The World Economic Forum forecasts that technology will disrupt 85 million jobs globally by 2025, but 97 million new jobs will emerge. The research among employers in Armenia shows that 84.5% of organizations are expecting growth, specifically in the IT/tech industry. IT specialists in Armenia earn one of the highest salaries, averaging 645 thousand AMD (or about 1,320 USD) per month, while the average monthly salary in the country is about three times lower. IT companies have become the most desired employers for many candidates resulting in a big flow of IT professionals from all non-tech sectors. People shift to IT in search of stability and security from other vulnerable industries (the hospitality sector has been hit the most, followed by retail, production, and other non-tech sectors). Turnover in non-tech firms has increased notably, perhaps 2.5-3 times compared to 2019 and earlier. This trend is stable also on a global level. As a result of COVID-19 and imposed restrictions, the global hospitality sector suffered huge financial losses, and 62 million jobs were cut across the sector globally. Digitalization and remote work opportunities have expanded the boundaries of the physical workplace, and now employers need to compete not only with other local employers but also with remote and freelance work opportunities since many qualified candidates tend to choose these for their career advancement. Even in the IT/Tech industry, more than 75% of employers stated that they have difficulties in finding a qualified workforce, which is even more challenging given the plans for active growth of businesses.

 
2. They want it all now. Prioritizing well-being and wanting to live a meaningful life.
Whether it is due to Covid or the 2020 war, the priorities and expectations of employees/candidates have changed significantly. PwC’s global study shows that remuneration aside, work flexibility has become increasingly important to people on a global level. More than a quarter of interviewed employees said they would like to work remotely full-time. However, only 18% said that their employer is likely to allow that to happen. Employees now, especially the GenZ representatives, are seeking quick and “easy” ways to advance in their careers and are often not ready to invest time, energy, and personal resources in a long-term career. They also expect more comfort at the workplace, whether it is office conditions, working schedules, or efforts in building relationships with their coworkers or supervisors. A major skill gap isn’t the only problem employers face; they must also address gaps in values, attitudes, and hiring practices. It is interesting that, when surveyed on reasons that are complicating finding qualified employees, the value gap turned out to be a major challenge for employers in different fields and was ranked highest in the IT/tech industry in Armenia (4.02 out of 5). The other barriers indicated were the insufficient level of practical knowledge/skills of candidates/employees, lack of soft skills, and others. Programs supporting employees’ mental health and aimed at addressing PTSD issues have been introduced in companies striving to attract and retain the best talent. It is notable that the employees and graduates themselves indicate that emotion management and self-control are the most needed skills for advancing in their careers.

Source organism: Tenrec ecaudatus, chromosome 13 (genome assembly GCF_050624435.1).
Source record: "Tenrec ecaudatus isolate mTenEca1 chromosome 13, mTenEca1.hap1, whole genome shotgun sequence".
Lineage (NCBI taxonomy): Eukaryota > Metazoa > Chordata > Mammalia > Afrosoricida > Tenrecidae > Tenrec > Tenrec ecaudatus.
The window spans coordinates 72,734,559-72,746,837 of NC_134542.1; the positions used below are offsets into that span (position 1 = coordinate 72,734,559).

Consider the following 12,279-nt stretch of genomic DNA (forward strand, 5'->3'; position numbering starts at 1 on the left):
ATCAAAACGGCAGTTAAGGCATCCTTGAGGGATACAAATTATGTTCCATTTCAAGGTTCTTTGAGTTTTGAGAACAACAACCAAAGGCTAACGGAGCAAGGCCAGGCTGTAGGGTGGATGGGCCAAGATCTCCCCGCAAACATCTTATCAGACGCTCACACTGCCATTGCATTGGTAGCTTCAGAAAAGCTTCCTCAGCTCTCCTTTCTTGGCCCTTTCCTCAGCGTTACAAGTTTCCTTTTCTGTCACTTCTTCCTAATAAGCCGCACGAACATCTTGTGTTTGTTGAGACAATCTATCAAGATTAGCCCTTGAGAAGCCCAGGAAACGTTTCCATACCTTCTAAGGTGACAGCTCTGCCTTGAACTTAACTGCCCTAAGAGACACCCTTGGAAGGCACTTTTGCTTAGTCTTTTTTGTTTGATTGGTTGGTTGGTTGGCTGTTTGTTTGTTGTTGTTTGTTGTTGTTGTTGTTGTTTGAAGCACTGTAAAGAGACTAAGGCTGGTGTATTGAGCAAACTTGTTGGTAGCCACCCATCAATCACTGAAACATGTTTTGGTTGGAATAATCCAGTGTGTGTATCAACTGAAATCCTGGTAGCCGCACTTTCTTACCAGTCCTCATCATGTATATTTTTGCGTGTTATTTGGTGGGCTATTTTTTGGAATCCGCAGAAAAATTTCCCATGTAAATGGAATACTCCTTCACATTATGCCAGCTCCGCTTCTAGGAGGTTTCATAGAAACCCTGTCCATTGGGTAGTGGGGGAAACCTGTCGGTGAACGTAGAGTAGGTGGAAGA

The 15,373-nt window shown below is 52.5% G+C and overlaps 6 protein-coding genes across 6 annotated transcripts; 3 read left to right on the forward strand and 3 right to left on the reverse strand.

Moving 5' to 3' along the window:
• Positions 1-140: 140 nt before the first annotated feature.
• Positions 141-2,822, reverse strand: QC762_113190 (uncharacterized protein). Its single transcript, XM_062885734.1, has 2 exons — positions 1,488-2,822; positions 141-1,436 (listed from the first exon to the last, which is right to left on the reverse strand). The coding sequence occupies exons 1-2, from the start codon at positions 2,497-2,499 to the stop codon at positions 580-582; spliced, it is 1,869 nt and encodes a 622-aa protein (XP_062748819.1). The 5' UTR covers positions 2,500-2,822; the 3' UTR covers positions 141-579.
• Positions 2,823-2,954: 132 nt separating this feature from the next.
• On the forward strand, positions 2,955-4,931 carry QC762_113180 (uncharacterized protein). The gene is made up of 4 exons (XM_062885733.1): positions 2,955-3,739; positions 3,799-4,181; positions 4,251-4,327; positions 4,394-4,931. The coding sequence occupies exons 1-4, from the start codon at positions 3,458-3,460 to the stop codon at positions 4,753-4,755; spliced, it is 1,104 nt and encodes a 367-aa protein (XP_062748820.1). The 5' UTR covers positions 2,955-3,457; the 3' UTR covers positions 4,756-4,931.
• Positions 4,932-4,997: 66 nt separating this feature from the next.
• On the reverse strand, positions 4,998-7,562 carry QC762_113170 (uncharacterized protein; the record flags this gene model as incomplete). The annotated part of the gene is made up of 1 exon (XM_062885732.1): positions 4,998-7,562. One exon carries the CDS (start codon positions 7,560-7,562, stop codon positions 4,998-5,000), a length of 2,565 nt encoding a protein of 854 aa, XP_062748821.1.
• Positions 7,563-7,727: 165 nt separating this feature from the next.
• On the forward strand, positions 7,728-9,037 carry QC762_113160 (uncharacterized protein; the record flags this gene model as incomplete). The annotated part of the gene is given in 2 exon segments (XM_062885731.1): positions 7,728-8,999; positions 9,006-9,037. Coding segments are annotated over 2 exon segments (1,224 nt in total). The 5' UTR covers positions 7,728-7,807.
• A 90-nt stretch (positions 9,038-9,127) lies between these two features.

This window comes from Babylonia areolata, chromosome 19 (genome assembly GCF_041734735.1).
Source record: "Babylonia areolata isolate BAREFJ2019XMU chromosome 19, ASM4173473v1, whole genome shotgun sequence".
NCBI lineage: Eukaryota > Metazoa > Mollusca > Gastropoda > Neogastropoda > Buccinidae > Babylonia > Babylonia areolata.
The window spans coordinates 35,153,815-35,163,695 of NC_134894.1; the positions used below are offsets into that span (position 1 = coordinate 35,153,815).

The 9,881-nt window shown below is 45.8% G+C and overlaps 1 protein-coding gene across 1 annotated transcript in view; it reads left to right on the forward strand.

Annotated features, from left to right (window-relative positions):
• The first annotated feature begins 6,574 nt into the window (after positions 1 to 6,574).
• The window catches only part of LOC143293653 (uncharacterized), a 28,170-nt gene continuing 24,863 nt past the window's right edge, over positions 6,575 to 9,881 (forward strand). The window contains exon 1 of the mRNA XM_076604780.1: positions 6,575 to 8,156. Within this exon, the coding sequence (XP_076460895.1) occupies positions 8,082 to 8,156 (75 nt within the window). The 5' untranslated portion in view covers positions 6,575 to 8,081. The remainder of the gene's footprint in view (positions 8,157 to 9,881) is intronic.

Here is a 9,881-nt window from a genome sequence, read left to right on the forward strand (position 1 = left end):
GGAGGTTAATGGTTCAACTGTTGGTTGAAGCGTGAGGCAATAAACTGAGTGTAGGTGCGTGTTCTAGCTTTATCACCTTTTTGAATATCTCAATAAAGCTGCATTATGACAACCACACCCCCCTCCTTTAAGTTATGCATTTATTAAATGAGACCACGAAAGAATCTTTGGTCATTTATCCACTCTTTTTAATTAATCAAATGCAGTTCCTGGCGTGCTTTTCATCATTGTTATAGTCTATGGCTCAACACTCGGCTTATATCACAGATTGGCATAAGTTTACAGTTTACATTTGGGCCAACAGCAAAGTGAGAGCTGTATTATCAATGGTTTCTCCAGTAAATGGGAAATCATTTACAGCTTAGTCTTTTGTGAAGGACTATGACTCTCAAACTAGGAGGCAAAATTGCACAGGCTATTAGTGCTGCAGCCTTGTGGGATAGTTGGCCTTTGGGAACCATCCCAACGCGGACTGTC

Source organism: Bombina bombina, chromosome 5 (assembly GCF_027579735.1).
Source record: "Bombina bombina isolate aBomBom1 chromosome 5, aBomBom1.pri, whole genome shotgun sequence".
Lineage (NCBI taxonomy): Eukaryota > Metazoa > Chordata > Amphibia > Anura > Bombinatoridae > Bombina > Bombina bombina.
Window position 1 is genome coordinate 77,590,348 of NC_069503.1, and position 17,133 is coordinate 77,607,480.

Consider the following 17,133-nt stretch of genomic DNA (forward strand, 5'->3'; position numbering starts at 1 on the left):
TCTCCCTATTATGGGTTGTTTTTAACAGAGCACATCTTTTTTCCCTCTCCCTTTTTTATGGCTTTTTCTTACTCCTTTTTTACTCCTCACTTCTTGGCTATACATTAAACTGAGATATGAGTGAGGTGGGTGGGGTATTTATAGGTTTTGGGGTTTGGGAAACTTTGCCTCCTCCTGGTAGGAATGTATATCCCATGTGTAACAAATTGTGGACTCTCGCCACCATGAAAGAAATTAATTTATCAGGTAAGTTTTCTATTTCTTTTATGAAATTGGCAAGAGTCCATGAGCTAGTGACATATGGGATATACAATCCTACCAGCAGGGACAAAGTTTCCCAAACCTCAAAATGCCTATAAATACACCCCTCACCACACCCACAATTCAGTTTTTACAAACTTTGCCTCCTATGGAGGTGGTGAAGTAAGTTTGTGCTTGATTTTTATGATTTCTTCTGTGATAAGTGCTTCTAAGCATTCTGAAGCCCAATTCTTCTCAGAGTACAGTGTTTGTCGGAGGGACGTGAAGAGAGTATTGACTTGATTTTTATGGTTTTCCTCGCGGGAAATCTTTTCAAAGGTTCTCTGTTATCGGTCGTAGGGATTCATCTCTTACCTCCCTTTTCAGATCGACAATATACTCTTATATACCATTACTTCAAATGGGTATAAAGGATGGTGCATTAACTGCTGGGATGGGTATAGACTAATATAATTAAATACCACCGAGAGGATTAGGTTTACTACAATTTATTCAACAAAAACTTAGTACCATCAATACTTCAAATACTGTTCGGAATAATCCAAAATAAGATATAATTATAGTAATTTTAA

In a nutshell, the work is changing and we will most likely see more shifts away from traditional career management and employment practices in the coming years. Companies should focus more on providing better compensation and benefits, ensuring career development, and, crucially, making certain their leaders inspire staff. McKinsey states that to keep and attract a new generation of workers,  a “non-traditional value proposition” must be built. It should revolve around flexibility, mental well-being and behavioral health benefits, and a strong and meaningful company culture to make jobs more “sticky”. Talent-sourcing approaches should also be broadened to be tailored toward different types of workers. PwC also advises that companies “must tailor their workforce strategy to the unique needs of their workers”, if they are to succeed in today’s challenging environment.
 

  Recently, DeeM held a conference called Generation N where one of the panel discussions was dedicated to the concept of the Great Resignation. Speakers from New York, Montreal and Yerevan discussed these challenges and offered some insights but also some quick and long-term solutions for employers and employees seeking mindful jobs that are rewarding. 

Anush Manucharyan

Co-founder

grow edutainment

DeeMmag, December 2022